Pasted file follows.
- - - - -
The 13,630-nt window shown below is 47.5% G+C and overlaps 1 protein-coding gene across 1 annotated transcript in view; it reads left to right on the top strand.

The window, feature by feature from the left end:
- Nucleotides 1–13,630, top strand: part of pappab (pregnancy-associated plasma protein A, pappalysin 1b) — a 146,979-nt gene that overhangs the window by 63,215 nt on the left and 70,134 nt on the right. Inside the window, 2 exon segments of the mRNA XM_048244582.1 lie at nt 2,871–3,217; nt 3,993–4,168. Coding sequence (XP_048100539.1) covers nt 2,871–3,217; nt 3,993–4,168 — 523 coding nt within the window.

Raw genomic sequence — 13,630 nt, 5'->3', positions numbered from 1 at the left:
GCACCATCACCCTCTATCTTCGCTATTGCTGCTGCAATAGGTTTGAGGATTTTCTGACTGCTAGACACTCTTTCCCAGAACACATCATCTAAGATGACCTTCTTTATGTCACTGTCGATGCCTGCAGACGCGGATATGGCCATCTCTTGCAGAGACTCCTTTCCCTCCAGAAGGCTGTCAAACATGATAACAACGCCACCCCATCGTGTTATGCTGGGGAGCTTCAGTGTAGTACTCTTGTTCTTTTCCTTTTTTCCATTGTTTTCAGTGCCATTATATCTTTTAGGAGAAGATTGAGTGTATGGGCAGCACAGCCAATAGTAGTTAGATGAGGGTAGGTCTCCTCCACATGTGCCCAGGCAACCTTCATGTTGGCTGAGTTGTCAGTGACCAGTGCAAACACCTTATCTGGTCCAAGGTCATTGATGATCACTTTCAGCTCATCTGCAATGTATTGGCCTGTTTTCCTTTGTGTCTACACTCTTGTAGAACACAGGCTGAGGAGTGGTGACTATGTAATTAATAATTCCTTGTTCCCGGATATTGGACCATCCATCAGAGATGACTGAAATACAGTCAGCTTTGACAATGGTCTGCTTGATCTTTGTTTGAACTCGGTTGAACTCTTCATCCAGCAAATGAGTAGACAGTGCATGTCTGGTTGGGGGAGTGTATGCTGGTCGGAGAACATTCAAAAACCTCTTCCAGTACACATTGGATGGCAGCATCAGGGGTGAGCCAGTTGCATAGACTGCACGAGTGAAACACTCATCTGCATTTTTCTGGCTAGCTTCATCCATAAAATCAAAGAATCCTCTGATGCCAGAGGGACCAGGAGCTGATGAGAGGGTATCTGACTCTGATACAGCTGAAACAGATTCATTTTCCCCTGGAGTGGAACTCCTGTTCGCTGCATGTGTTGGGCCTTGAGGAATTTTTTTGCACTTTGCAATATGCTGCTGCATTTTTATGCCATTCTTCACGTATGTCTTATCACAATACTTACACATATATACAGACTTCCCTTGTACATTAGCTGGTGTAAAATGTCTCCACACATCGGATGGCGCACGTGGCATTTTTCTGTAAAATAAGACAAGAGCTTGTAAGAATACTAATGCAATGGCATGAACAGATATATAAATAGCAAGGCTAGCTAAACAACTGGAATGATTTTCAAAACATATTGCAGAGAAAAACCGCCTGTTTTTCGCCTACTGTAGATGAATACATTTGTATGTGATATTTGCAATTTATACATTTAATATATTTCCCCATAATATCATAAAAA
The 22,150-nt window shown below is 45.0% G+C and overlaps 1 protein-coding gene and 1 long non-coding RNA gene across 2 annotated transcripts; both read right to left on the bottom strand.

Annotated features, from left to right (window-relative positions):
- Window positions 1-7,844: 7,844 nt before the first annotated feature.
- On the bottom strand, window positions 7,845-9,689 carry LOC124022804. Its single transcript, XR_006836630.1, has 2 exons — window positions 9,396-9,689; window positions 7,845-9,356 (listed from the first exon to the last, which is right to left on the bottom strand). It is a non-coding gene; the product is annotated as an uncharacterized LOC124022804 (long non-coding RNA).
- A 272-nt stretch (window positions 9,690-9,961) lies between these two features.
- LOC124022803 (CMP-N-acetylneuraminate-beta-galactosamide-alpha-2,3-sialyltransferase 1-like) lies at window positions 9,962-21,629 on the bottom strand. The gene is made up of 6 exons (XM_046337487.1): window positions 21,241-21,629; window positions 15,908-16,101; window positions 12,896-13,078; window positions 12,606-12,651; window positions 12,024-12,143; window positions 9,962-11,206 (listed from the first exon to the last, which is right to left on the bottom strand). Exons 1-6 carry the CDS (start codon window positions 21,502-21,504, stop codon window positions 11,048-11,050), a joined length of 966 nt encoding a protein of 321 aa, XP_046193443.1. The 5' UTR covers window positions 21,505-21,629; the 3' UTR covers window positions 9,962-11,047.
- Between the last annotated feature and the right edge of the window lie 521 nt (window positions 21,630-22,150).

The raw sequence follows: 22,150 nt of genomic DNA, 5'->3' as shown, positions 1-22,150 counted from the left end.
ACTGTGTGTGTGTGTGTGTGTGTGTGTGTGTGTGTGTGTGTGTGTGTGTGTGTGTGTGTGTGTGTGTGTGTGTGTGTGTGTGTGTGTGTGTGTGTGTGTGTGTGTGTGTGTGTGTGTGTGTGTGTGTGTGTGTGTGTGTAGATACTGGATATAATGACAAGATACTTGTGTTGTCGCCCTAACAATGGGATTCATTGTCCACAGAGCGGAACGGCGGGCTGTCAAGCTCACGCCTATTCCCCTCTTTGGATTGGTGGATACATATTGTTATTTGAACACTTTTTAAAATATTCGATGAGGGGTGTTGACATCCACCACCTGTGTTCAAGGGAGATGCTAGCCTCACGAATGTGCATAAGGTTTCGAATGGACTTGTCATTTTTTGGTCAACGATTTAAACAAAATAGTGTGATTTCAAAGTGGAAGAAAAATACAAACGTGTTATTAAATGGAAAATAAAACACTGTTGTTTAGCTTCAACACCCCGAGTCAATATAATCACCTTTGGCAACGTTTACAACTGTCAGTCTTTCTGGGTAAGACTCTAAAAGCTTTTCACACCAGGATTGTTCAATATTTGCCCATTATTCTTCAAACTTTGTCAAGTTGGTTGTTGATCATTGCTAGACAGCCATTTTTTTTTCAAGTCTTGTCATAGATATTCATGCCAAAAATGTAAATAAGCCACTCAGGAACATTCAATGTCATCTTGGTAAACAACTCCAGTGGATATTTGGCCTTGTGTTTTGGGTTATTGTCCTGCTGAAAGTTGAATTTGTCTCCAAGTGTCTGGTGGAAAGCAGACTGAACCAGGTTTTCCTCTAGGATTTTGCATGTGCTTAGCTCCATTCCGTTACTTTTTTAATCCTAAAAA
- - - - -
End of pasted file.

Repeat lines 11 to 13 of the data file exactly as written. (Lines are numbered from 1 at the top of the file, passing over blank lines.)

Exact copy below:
- LOC124022803 (CMP-N-acetylneuraminate-beta-galactosamide-alpha-2,3-sialyltransferase 1-like) lies at window positions 9,962-21,629 on the bottom strand. The gene is made up of 6 exons (XM_046337487.1): window positions 21,241-21,629; window positions 15,908-16,101; window positions 12,896-13,078; window positions 12,606-12,651; window positions 12,024-12,143; window positions 9,962-11,206 (listed from the first exon to the last, which is right to left on the bottom strand). Exons 1-6 carry the CDS (start codon window positions 21,502-21,504, stop codon window positions 11,048-11,050), a joined length of 966 nt encoding a protein of 321 aa, XP_046193443.1. The 5' UTR covers window positions 21,505-21,629; the 3' UTR covers window positions 9,962-11,047.
- Between the last annotated feature and the right edge of the window lie 521 nt (window positions 21,630-22,150).

The raw sequence follows: 22,150 nt of genomic DNA, 5'->3' as shown, positions 1-22,150 counted from the left end.